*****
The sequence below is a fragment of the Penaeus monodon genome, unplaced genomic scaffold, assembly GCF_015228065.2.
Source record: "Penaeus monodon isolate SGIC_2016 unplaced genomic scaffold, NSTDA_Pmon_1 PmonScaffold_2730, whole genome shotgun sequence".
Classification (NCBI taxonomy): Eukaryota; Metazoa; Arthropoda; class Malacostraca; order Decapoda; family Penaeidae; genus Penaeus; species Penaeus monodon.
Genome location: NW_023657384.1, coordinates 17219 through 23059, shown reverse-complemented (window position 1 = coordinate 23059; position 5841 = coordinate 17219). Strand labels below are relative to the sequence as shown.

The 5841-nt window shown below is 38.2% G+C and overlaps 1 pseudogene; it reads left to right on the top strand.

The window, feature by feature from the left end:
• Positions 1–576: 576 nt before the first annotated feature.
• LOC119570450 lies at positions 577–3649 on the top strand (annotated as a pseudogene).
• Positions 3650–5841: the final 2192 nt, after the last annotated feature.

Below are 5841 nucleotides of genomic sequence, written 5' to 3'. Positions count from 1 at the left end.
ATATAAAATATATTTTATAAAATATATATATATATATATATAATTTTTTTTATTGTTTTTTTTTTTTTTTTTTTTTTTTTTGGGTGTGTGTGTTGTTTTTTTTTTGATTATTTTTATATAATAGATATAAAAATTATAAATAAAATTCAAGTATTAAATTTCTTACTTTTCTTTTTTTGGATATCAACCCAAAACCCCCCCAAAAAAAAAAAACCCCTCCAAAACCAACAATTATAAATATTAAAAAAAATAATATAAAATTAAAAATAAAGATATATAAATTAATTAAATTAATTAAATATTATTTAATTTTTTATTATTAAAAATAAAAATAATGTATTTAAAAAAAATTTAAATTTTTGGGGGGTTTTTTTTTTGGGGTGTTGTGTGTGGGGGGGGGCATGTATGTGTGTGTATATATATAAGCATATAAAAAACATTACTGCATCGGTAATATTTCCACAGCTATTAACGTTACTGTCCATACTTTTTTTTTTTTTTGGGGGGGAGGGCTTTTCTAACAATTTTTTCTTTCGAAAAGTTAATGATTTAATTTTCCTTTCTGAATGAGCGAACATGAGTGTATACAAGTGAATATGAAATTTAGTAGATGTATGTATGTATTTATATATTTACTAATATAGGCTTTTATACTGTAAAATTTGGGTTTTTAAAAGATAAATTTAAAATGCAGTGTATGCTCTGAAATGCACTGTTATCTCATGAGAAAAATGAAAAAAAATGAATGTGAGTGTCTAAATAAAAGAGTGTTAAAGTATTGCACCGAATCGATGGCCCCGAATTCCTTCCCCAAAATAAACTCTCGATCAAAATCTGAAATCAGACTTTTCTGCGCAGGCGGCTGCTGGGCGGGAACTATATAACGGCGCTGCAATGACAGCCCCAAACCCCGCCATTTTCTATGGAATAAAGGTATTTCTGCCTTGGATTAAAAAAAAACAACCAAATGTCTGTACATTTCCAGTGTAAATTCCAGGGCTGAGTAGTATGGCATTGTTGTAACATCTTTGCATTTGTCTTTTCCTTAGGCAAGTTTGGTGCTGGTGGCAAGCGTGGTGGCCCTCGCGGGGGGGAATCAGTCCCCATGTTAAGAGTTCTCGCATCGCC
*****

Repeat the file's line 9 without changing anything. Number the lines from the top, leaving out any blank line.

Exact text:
• Positions 3650–5841: the final 2192 nt, after the last annotated feature.